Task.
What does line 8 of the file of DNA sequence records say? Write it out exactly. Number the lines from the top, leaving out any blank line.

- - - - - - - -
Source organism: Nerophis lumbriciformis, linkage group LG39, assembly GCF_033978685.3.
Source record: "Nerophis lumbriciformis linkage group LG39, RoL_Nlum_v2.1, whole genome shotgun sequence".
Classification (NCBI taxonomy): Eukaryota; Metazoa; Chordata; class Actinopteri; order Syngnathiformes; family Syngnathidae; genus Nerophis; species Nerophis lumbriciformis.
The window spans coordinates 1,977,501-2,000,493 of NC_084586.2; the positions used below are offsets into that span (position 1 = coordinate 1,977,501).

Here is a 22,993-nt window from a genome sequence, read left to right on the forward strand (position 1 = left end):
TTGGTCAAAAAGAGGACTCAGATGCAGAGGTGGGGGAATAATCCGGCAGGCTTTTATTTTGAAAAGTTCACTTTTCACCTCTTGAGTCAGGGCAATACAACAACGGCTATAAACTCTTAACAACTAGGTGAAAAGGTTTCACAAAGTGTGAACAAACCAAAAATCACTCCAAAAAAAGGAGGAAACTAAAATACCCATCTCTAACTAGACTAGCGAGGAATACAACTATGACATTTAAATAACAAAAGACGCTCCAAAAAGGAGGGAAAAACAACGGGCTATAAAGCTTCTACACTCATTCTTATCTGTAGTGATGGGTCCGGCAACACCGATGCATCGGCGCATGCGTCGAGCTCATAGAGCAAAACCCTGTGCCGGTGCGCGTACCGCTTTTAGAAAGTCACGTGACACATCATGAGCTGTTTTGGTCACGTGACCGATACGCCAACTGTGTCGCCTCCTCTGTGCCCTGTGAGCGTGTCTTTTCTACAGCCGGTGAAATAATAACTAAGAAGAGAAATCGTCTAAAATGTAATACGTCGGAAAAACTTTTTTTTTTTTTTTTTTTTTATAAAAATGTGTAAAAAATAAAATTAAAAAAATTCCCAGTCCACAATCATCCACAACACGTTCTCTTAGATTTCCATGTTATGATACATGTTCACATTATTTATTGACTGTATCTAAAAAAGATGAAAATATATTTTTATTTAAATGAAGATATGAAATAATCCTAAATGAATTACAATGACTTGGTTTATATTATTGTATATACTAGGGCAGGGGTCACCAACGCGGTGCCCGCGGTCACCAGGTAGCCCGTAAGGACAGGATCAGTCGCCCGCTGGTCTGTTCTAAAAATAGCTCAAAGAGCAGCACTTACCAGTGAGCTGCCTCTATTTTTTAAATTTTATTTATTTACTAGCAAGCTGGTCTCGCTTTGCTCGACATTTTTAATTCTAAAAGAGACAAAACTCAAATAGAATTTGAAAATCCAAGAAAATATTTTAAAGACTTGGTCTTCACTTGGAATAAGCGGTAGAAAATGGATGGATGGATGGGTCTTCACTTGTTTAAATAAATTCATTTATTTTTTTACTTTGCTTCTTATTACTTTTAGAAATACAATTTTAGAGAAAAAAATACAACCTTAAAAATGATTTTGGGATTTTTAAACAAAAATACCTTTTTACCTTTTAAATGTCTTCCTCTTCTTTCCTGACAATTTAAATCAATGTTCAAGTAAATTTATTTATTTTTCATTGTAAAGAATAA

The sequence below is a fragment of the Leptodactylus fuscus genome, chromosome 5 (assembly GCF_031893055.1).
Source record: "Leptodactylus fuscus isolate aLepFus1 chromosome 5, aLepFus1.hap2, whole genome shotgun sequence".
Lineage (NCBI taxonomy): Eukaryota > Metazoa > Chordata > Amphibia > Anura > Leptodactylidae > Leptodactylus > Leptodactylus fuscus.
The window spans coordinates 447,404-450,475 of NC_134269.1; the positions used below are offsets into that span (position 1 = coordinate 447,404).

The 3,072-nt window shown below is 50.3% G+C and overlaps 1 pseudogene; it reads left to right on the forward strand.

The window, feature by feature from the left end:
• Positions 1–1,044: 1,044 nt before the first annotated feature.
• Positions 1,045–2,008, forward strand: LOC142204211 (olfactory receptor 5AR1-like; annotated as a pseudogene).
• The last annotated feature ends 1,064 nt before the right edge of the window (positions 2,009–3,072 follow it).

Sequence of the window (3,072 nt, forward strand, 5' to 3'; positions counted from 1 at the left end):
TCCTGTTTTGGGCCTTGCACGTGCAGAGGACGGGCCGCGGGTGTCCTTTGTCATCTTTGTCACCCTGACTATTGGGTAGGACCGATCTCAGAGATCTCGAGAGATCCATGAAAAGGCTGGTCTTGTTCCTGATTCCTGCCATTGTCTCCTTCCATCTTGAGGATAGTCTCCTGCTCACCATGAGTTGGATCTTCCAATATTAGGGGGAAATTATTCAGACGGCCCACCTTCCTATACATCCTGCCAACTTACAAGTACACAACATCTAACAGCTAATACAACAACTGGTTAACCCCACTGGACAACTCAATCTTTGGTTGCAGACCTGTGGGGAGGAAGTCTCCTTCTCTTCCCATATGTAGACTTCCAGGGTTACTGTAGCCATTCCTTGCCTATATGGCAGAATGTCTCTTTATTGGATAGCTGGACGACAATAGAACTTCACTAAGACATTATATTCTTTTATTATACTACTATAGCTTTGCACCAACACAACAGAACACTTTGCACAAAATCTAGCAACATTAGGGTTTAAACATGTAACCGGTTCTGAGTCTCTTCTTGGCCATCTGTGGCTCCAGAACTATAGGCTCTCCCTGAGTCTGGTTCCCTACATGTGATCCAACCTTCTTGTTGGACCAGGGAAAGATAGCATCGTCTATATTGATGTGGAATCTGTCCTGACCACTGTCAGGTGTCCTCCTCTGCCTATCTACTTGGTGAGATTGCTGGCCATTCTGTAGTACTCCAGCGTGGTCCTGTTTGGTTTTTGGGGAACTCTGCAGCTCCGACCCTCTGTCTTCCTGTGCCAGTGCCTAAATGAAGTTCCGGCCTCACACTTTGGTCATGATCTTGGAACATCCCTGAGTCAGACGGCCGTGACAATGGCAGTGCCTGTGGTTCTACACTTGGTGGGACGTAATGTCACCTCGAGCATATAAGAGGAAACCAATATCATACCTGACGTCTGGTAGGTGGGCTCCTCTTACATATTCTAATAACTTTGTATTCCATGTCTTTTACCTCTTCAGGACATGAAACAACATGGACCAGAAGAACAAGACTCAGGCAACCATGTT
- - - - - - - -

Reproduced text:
Source record: "Leptodactylus fuscus isolate aLepFus1 chromosome 5, aLepFus1.hap2, whole genome shotgun sequence".